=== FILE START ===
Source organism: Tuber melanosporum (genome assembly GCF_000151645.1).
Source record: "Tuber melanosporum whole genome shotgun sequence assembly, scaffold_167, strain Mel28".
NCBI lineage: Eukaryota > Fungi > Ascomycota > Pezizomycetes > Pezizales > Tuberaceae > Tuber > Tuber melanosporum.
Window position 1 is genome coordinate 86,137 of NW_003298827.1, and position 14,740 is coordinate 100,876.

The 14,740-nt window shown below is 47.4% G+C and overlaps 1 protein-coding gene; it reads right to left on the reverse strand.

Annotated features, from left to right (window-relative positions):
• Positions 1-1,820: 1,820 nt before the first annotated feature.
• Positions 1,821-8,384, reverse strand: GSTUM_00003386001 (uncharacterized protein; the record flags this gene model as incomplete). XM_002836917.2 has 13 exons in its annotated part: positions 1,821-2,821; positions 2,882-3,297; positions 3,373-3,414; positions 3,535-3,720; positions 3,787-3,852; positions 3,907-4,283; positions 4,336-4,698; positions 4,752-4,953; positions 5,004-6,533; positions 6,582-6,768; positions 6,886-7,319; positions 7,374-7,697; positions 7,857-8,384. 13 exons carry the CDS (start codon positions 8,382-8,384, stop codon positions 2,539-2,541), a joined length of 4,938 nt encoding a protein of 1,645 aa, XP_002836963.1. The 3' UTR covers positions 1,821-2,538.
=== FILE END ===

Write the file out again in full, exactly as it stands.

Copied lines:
Source organism: Tuber melanosporum (genome assembly GCF_000151645.1).
Source record: "Tuber melanosporum whole genome shotgun sequence assembly, scaffold_167, strain Mel28".
NCBI lineage: Eukaryota > Fungi > Ascomycota > Pezizomycetes > Pezizales > Tuberaceae > Tuber > Tuber melanosporum.
Window position 1 is genome coordinate 86,137 of NW_003298827.1, and position 14,740 is coordinate 100,876.

The 14,740-nt window shown below is 47.4% G+C and overlaps 1 protein-coding gene; it reads right to left on the reverse strand.

Annotated features, from left to right (window-relative positions):
• Positions 1-1,820: 1,820 nt before the first annotated feature.
• Positions 1,821-8,384, reverse strand: GSTUM_00003386001 (uncharacterized protein; the record flags this gene model as incomplete). XM_002836917.2 has 13 exons in its annotated part: positions 1,821-2,821; positions 2,882-3,297; positions 3,373-3,414; positions 3,535-3,720; positions 3,787-3,852; positions 3,907-4,283; positions 4,336-4,698; positions 4,752-4,953; positions 5,004-6,533; positions 6,582-6,768; positions 6,886-7,319; positions 7,374-7,697; positions 7,857-8,384. 13 exons carry the CDS (start codon positions 8,382-8,384, stop codon positions 2,539-2,541), a joined length of 4,938 nt encoding a protein of 1,645 aa, XP_002836963.1. The 3' UTR covers positions 1,821-2,538.